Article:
Wild cat in Alaska
The lynx is the only cat native to Alaska. A large, short-tailed cat, similar to the bobcat, lynx have long legs, furry feet, long tufts on the top of each ear, and a short-black tipped tail. They have big, furry paws, that act like snowshoes when its feet land and the toes spread way out. Their snowshoe like paws, help them to chase down hares in the winter. Lynx depend heavily on snowshoe hares and their populations go up and down with the cycles of the hare. While an elusive animal and rare sighting you can sometimes see them bounding across the Parks Highway or trails throughout the boreal forest.
Nature's amazing engineers
Beavers are the largest rodent in North America and can weigh up to 70 pounds. If the habitat does not have the necessary water level for beavers to move around in, they build dams. Dams look like walls of logs, sticks, rocks and mud and are built on small streams. The dam backs up water creating ponds that give the beaver easy access to trees. Alder, poplar, aspen, willow and birch are used for building materials. Selected trees have 2-6” diameter, some may be as big as 33 inches. Beavers also build lodges. The lodge looks like a big pile of sticks up to 10’ tall and is where the beavers live with their life long mates and young from several previous years. By reducing its need to travel over land, the beaver is less vulnerable to bears, wolves and wolverines. In the process of gathering their building materials they alter the landscape. In fact, no animal alters the landscape more than beaver, other than humans. Look for beaver lodges in ponds just back from the Parks Highway between Talkeetna and Denali. Look for beavers swimming across the pond, dragging sticks in their mouths to the dam or lodge. You will notice quite a bit of their 3’ long body sits above the surface of the water when they swim and their ears are obvious. Beavers slap their flat tails on the surface of the pond to warn other beavers of danger. Listen for a loud smack and splash that sounds like someone doing a “cannonball” into the water. The sound is always a bit surprising especially if you are unaware that beavers are in the area.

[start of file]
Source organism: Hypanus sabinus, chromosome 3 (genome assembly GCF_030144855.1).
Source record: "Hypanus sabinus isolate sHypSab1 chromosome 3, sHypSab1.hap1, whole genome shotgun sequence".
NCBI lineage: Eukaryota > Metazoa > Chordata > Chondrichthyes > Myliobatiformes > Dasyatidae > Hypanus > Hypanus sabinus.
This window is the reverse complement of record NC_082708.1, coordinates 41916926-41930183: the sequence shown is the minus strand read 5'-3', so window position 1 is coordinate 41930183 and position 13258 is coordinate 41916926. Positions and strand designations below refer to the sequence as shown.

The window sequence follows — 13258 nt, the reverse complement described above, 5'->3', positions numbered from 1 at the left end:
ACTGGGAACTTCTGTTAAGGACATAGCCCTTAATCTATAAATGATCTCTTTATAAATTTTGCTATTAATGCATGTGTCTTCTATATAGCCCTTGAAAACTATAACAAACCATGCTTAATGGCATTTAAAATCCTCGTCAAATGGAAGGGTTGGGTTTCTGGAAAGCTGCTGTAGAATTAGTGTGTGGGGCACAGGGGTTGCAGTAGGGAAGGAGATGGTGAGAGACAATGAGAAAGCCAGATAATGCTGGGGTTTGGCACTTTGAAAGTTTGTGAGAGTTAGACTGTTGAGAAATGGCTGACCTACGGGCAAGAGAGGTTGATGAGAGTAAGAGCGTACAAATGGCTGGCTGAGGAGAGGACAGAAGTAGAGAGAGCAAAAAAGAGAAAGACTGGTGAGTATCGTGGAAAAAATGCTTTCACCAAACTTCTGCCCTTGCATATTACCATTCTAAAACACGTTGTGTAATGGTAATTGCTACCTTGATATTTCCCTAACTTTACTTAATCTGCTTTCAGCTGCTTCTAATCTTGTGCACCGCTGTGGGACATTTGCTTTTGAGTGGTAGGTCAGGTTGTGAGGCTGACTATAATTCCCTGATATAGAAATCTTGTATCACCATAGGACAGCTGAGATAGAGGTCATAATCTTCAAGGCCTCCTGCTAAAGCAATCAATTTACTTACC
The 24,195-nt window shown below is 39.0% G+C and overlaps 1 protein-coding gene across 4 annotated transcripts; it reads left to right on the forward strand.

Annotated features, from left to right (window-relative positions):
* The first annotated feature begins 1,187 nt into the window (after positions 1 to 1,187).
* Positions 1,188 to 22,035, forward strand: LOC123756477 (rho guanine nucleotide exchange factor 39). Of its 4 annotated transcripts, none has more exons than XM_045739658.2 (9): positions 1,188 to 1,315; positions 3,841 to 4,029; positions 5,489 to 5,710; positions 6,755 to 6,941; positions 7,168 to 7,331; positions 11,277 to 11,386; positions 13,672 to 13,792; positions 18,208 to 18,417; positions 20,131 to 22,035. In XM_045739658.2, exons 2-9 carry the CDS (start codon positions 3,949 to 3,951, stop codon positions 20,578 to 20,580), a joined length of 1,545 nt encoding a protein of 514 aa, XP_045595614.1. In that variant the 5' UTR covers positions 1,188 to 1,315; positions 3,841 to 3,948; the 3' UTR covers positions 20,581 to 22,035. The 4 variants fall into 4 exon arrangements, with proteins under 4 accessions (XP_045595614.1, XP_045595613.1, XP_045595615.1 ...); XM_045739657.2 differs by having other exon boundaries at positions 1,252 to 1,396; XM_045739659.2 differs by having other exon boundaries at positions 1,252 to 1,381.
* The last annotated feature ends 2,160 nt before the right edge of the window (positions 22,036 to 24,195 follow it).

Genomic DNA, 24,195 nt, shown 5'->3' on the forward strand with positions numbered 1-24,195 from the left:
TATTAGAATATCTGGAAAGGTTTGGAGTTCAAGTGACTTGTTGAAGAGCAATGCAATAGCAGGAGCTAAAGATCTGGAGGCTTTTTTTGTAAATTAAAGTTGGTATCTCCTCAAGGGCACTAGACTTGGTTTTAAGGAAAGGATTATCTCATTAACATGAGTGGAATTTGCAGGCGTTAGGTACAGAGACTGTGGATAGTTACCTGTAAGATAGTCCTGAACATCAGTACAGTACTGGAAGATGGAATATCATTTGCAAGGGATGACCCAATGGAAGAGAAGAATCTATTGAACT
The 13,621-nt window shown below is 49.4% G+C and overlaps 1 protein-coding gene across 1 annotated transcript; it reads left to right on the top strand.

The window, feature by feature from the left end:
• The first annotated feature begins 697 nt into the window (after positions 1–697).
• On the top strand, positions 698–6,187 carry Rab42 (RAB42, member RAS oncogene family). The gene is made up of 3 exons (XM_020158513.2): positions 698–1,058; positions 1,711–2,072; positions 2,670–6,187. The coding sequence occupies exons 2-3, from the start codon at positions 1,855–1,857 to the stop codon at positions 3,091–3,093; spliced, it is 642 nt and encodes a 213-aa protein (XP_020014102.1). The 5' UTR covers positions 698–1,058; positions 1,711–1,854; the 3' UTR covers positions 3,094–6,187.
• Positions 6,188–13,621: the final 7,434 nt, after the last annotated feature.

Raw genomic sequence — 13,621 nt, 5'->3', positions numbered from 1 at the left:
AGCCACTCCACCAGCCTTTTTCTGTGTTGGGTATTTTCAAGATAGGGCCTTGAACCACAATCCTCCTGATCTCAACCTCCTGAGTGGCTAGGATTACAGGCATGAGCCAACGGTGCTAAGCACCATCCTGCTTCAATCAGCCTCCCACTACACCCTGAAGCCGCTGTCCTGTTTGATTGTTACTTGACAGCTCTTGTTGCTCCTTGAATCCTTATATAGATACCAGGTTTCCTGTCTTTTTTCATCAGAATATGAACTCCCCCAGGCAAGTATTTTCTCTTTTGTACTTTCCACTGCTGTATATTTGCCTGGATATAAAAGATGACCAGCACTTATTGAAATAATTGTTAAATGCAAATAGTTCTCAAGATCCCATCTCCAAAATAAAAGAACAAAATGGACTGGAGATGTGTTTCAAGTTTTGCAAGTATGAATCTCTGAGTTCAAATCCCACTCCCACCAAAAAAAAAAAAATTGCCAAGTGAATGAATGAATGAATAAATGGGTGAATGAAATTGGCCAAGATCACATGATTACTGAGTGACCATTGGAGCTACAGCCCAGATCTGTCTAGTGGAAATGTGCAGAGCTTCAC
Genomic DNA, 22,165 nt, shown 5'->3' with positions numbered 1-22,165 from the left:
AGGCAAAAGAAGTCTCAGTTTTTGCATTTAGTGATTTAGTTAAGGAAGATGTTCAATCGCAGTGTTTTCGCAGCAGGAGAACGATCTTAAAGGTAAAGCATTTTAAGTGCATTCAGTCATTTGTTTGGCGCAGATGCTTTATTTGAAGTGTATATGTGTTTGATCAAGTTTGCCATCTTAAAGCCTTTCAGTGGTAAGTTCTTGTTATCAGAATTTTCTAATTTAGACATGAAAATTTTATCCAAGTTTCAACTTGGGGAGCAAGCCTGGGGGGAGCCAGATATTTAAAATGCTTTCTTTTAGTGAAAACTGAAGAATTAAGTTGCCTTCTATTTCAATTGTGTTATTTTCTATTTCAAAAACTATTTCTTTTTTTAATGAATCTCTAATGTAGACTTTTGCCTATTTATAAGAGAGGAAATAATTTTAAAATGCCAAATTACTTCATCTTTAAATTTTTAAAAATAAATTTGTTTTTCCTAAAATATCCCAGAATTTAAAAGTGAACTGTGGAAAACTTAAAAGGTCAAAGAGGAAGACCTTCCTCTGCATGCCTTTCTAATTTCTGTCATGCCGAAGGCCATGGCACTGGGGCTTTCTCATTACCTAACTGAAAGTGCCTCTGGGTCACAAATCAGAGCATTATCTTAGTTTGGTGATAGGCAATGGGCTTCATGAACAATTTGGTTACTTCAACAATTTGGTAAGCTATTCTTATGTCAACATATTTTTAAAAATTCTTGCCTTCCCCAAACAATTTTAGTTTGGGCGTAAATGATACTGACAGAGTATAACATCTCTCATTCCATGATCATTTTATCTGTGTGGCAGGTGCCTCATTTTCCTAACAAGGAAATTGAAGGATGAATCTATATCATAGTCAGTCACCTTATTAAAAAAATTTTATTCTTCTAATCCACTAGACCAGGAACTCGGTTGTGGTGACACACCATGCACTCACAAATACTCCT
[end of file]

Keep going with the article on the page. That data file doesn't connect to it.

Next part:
What is that big black bird?
The common raven is the largest species of song bird. They produce more than 30 vocalizations from deep croaks to high bell like notes. Ravens are as big as Red-tailed Hawks with a 4’wingspan and are the largest all black bird in the world. Ravens have a long head and large heavy bill and a wedge-shaped tail. While they resemble the smaller crow, crows live along the coast and will not be found in the boreal forest. Ravens take advantage of eating anything edible from ground squirrels, snowshoe hares to noodles from the dumpster. Ravens mate for life and remain together all year. Look for two big black birds flying together or at a pull out along the highway. If you spot these birds than you have spotted one of Alaska’s few birds that do not migrate south in the winter. Raven legends are wide spread through many Pacific northwest tribes. Native people regard raven as a trickster, bringing fire to people by stealing it from the sun, and stealing salmon only to drop them in rivers all over the world.
Black-capped chickadees are a small songbird with white cheeks and a black head. Most song birds in Alaska migrate in the winter to areas where food is more abundant but the chickadee is one of our winter residents. Chickadees feed mostly on seeds and insects. They scatter hoard their food meaning they pick up one seed at a time and hide it in a fork in a tree or a crack in tree bark. How do they remember where they store their food? The hippocampus, the part of the brain associated with memory storage, is larger than in birds that do not store food. That part of the brain grows larger in October, just before the birds begin their winter scatter hoarding. So, this bird’s brain is larger than most birds of their size and they can remember where they store their food! Look for them where alders and birch grow around Denali State Park.
What's the biggest owl in Alaska?
Great-horned owls are big birds. They weigh up to5 pounds, stand 2’ tall and with their wings spread reach over 4.5 feet. They sound like a muffled foghorn from a distance. Listen for their deep, soft hoots with a stuttering rhythm: hoo-h’HOO-hoo-hoo. They have large yellow eyes and excellent night vision. Their eyes don’t move in their sockets, but they can swivel their heads 270 degrees to look in any direction. Great-horned owls are equipped with a facial disk, a group of feathers around their heads that helps direct sound to their ears. To get an idea of how it works, cup your hands behind your ears and listen-sounds will be louder and clearer. They rely mainly on their good vision and hearing to find snowshoe hares, red squirrels and voles. The owl’s flight feathers have soft edges that reduce noise and allow it to fly silently and ambush prey. Grasping the animal with their claws they can carry prey larger or heavier than the owls themselves. Prime hunting time tends to be in the twilight hours near dusk and dawn.